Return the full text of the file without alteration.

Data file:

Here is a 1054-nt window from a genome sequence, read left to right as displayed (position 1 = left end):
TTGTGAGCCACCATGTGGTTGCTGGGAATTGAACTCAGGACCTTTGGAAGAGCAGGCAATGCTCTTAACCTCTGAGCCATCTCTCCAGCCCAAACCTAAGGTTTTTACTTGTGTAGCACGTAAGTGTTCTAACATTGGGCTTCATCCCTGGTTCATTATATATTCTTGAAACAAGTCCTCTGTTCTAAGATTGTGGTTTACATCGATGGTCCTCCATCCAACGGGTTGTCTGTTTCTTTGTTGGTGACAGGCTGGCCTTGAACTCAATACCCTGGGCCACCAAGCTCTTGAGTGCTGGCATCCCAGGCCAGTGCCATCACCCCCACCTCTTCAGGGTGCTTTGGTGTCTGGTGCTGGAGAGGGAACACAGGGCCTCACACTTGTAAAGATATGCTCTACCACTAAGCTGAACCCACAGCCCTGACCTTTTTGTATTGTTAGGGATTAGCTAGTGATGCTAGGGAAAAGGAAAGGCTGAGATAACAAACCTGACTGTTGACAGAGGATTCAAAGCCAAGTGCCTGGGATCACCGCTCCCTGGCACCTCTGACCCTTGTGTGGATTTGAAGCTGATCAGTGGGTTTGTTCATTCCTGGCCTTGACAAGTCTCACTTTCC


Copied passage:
Here is a 1054-nt window from a genome sequence, read left to right as displayed (position 1 = left end):
TTGTGAGCCACCATGTGGTTGCTGGGAATTGAACTCAGGACCTTTGGAAGAGCAGGCAATGCTCTTAACCTCTGAGCCATCTCTCCAGCCCAAACCTAAGGTTTTTACTTGTGTAGCACGTAAGTGTTCTAACATTGGGCTTCATCCCTGGTTCATTATATATTCTTGAAACAAGTCCTCTGTTCTAAGATTGTGGTTTACATCGATGGTCCTCCATCCAACGGGTTGTCTGTTTCTTTGTTGGTGACAGGCTGGCCTTGAACTCAATACCCTGGGCCACCAAGCTCTTGAGTGCTGGCATCCCAGGCCAGTGCCATCACCCCCACCTCTTCAGGGTGCTTTGGTGTCTGGTGCTGGAGAGGGAACACAGGGCCTCACACTTGTAAAGATATGCTCTACCACTAAGCTGAACCCACAGCCCTGACCTTTTTGTATTGTTAGGGATTAGCTAGTGATGCTAGGGAAAAGGAAAGGCTGAGATAACAAACCTGACTGTTGACAGAGGATTCAAAGCCAAGTGCCTGGGATCACCGCTCCCTGGCACCTCTGACCCTTGTGTGGATTTGAAGCTGATCAGTGGGTTTGTTCATTCCTGGCCTTGACAAGTCTCACTTTCC